Your opening size doesn't have to stay at 5bb with a straddle, it can now be 3bb for $12. Your calling ranges tighten up a ton! Your 3 bets are more weighted towards value and on the smaller size. Your strategy should be just to play tight and pick your value spots with what is effectively 50bb. Hands like 66-22, KJ-KQo, A10-AJo could be easy folds from EP. Especially if you only have two buy-ins for the day. You need to pick high +EV spots. It's boring but profitable. In the $1/$3 game I play in with a $6 straddle, i'll often often to 2.5x ($15). Still get the same number of folds as they are just playing their hand. The straddle will call wider, but that's ok because you will have position. With the extra 2bb (straddle) in the middle, you have more incentive to steal the blinds from the CO, BTN, SB, and BB. Where I may open $15 UTG with a ton of value, I may make it $21 with a hand like 75s from the BTN. Have to ask yourself why you are betting!?!?!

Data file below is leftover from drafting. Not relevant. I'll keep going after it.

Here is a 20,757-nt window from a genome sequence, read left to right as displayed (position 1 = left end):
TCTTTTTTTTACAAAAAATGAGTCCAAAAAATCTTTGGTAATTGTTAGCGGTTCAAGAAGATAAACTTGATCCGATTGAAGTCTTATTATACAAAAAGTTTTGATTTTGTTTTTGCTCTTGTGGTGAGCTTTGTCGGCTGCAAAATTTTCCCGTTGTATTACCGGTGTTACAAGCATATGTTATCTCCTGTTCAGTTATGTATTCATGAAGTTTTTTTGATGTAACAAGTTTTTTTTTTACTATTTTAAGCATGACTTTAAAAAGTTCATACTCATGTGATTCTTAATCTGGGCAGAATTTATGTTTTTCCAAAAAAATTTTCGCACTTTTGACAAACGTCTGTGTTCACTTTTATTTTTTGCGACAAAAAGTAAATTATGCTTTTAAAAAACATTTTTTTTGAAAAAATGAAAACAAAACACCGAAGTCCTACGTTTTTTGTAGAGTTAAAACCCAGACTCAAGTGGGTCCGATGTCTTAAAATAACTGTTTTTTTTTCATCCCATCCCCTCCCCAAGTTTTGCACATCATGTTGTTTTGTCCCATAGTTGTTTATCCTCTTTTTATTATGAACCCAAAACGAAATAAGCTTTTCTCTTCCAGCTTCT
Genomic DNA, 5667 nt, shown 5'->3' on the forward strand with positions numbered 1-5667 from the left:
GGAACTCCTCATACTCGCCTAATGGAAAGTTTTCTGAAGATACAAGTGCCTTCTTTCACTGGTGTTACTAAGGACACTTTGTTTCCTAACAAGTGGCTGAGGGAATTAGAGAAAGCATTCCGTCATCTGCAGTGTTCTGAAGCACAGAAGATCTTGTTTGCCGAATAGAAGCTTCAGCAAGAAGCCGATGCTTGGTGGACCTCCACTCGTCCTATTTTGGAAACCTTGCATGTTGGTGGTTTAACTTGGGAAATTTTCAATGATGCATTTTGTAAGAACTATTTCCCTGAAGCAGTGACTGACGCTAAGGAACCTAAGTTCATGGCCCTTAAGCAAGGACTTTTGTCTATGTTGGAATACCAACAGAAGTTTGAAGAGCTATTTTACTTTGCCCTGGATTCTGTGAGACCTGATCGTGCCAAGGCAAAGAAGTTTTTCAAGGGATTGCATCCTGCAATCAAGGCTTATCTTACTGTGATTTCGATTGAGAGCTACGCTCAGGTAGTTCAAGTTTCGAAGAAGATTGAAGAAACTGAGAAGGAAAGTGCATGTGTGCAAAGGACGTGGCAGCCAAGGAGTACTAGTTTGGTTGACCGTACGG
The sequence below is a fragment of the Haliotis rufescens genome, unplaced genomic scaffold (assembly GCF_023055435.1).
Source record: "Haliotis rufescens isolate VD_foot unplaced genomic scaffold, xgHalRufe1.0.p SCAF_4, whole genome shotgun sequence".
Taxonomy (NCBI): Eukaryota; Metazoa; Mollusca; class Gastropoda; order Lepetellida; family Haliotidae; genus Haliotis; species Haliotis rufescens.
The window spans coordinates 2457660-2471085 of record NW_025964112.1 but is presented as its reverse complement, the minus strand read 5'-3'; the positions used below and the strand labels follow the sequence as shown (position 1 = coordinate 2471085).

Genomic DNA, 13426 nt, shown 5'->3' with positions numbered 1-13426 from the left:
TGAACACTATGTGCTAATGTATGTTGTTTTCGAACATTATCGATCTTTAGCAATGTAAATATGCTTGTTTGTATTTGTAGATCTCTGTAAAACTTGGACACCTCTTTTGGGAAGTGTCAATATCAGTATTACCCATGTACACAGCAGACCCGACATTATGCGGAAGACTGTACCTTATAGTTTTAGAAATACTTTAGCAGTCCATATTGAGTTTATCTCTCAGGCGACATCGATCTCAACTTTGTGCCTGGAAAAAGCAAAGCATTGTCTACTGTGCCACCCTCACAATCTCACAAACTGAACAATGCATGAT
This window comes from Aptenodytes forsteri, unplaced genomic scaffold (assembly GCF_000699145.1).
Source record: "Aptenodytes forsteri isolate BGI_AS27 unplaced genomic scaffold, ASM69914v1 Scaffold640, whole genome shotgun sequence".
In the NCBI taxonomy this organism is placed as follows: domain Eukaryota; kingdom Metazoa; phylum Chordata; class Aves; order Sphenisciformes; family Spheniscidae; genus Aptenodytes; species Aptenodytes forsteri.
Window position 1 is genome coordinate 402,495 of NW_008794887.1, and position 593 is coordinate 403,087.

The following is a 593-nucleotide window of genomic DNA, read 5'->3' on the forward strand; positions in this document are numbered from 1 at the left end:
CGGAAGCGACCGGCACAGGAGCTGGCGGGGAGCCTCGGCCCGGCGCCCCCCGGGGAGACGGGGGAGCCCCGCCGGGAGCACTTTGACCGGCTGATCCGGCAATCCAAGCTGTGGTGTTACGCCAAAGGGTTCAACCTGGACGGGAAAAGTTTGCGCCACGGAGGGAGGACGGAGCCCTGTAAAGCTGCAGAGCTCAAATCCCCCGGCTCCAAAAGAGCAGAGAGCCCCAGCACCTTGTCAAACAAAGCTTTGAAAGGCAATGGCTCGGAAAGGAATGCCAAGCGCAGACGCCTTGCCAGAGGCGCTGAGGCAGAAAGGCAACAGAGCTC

Try out some 50bb tables online and see how you do. Great practice for live games.
  • dnoyeBdnoyeB DetroitRed Chipper Posts: 284 ✭✭
    Austin, you are still misunderstanding me. "time" is what combats variance. More hands simply means being in the seat and the dealer putting 2 random cards in front of you. That's a hand. More of those is how you combat variance. If you have more buyins you can be at the table longer. But if the game gets expensive your time at the table gets shorter unless you are lucky enough to keep your stack up. And we don't count on luck.

    Also, I don't really play short stack. Max buyin is $200 and I keep at $150 minimum.